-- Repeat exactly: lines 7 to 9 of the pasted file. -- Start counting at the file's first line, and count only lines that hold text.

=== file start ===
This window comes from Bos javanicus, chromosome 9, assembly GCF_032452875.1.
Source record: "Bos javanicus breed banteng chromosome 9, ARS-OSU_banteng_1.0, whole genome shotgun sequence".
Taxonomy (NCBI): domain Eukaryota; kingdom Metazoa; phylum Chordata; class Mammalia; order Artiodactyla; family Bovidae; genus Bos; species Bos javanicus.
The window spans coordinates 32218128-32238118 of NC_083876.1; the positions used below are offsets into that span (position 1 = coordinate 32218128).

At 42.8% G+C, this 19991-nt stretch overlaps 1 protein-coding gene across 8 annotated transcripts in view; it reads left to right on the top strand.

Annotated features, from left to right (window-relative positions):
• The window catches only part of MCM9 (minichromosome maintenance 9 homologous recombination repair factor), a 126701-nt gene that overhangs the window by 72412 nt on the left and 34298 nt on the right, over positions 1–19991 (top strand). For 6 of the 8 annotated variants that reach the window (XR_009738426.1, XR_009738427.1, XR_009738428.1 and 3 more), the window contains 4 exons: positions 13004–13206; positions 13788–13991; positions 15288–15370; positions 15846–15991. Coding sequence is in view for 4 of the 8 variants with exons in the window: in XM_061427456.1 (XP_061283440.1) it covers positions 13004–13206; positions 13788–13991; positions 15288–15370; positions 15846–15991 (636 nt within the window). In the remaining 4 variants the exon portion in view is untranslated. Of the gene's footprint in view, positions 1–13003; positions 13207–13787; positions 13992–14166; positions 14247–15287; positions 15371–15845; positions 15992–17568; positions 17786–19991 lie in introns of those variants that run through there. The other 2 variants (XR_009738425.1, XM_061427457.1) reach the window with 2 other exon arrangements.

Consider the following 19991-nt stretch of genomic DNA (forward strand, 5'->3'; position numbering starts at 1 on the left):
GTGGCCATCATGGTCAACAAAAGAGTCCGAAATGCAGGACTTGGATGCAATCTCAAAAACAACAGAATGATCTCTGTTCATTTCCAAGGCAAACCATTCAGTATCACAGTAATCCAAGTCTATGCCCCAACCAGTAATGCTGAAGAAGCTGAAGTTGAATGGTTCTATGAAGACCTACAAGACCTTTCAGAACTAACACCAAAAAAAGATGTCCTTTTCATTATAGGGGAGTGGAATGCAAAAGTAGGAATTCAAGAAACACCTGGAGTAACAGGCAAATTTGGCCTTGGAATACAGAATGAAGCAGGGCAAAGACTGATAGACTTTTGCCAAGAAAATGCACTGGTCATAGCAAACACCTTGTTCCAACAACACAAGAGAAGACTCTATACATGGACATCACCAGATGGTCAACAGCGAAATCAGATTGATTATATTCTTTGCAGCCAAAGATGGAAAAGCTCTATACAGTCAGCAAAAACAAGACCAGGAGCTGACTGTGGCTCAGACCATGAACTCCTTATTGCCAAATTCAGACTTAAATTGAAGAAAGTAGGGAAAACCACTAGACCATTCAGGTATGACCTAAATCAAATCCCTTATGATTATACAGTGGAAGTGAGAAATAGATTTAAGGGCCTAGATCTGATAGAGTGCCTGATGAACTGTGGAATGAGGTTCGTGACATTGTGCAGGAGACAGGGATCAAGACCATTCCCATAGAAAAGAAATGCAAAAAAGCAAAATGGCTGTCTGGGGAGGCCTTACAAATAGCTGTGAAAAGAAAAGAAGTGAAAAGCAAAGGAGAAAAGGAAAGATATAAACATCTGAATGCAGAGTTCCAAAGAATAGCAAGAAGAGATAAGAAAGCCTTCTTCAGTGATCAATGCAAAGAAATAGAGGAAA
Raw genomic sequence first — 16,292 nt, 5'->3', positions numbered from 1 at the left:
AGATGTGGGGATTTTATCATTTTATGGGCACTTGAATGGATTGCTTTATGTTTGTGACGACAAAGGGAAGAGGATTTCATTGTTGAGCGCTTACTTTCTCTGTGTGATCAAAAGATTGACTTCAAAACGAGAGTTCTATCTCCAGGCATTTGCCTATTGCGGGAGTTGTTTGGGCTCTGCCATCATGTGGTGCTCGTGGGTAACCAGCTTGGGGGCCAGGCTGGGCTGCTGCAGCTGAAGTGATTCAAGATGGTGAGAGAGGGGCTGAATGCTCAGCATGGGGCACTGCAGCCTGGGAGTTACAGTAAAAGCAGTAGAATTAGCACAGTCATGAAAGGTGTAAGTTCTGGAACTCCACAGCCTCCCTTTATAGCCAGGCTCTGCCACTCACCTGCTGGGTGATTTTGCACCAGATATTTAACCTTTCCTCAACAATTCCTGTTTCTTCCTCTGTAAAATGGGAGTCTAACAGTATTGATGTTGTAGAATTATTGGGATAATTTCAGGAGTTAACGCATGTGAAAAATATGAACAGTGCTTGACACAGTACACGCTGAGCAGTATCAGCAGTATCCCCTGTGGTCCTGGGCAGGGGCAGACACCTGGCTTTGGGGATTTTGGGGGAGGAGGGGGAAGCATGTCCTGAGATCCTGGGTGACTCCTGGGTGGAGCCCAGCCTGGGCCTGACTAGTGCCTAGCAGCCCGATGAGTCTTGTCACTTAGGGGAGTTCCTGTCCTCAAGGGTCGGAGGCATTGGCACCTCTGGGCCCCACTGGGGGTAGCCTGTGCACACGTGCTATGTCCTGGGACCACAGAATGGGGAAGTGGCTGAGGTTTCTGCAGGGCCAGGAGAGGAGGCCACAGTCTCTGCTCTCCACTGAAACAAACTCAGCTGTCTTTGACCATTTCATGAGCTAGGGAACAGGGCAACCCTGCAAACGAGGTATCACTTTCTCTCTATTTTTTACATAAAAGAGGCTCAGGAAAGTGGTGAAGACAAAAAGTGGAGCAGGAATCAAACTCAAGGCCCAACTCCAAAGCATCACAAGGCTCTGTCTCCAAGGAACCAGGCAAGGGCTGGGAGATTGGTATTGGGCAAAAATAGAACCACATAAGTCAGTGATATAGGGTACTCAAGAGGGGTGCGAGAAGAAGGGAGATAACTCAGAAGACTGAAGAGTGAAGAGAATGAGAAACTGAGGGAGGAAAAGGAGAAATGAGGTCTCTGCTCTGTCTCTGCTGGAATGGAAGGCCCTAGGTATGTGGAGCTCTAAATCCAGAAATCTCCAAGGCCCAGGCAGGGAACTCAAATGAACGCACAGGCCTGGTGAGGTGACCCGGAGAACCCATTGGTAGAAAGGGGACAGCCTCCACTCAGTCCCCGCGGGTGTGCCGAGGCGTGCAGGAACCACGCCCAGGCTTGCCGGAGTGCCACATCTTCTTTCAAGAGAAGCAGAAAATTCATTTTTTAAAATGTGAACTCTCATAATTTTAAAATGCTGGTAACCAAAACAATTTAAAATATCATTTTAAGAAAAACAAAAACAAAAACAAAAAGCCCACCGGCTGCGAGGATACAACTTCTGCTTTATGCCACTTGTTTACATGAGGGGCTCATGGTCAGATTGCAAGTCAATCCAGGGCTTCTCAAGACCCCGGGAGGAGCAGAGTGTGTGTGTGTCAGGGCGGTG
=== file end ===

• The window catches only part of MCM9 (minichromosome maintenance 9 homologous recombination repair factor), a 126701-nt gene that overhangs the window by 72412 nt on the left and 34298 nt on the right, over positions 1–19991 (top strand). For 6 of the 8 annotated variants that reach the window (XR_009738426.1, XR_009738427.1, XR_009738428.1 and 3 more), the window contains 4 exons: positions 13004–13206; positions 13788–13991; positions 15288–15370; positions 15846–15991. Coding sequence is in view for 4 of the 8 variants with exons in the window: in XM_061427456.1 (XP_061283440.1) it covers positions 13004–13206; positions 13788–13991; positions 15288–15370; positions 15846–15991 (636 nt within the window). In the remaining 4 variants the exon portion in view is untranslated. Of the gene's footprint in view, positions 1–13003; positions 13207–13787; positions 13992–14166; positions 14247–15287; positions 15371–15845; positions 15992–17568; positions 17786–19991 lie in introns of those variants that run through there. The other 2 variants (XR_009738425.1, XM_061427457.1) reach the window with 2 other exon arrangements.

Consider the following 19991-nt stretch of genomic DNA (forward strand, 5'->3'; position numbering starts at 1 on the left):
GTGGCCATCATGGTCAACAAAAGAGTCCGAAATGCAGGACTTGGATGCAATCTCAAAAACAACAGAATGATCTCTGTTCATTTCCAAGGCAAACCATTCAGTATCACAGTAATCCAAGTCTATGCCCCAACCAGTAATGCTGAAGAAGCTGAAGTTGAATGGTTCTATGAAGACCTACAAGACCTTTCAGAACTAACACCAAAAAAAGATGTCCTTTTCATTATAGGGGAGTGGAATGCAAAAGTAGGAATTCAAGAAACACCTGGAGTAACAGGCAAATTTGGCCTTGGAATACAGAATGAAGCAGGGCAAAGACTGATAGACTTTTGCCAAGAAAATGCACTGGTCATAGCAAACACCTTGTTCCAACAACACAAGAGAAGACTCTATACATGGACATCACCAGATGGTCAACAGCGAAATCAGATTGATTATATTCTTTGCAGCCAAAGATGGAAAAGCTCTATACAGTCAGCAAAAACAAGACCAGGAGCTGACTGTGGCTCAGACCATGAACTCCTTATTGCCAAATTCAGACTTAAATTGAAGAAAGTAGGGAAAACCACTAGACCATTCAGGTATGACCTAAATCAAATCCCTTATGATTATACAGTGGAAGTGAGAAATAGATTTAAGGGCCTAGATCTGATAGAGTGCCTGATGAACTGTGGAATGAGGTTCGTGACATTGTGCAGGAGACAGGGATCAAGACCATTCCCATAGAAAAGAAATGCAAAAAAGCAAAATGGCTGTCTGGGGAGGCCTTACAAATAGCTGTGAAAAGAAAAGAAGTGAAAAGCAAAGGAGAAAAGGAAAGATATAAACATCTGAATGCAGAGTTCCAAAGAATAGCAAGAAGAGATAAGAAAGCCTTCTTCAGTGATCAATGCAAAGAAATAGAGGAAA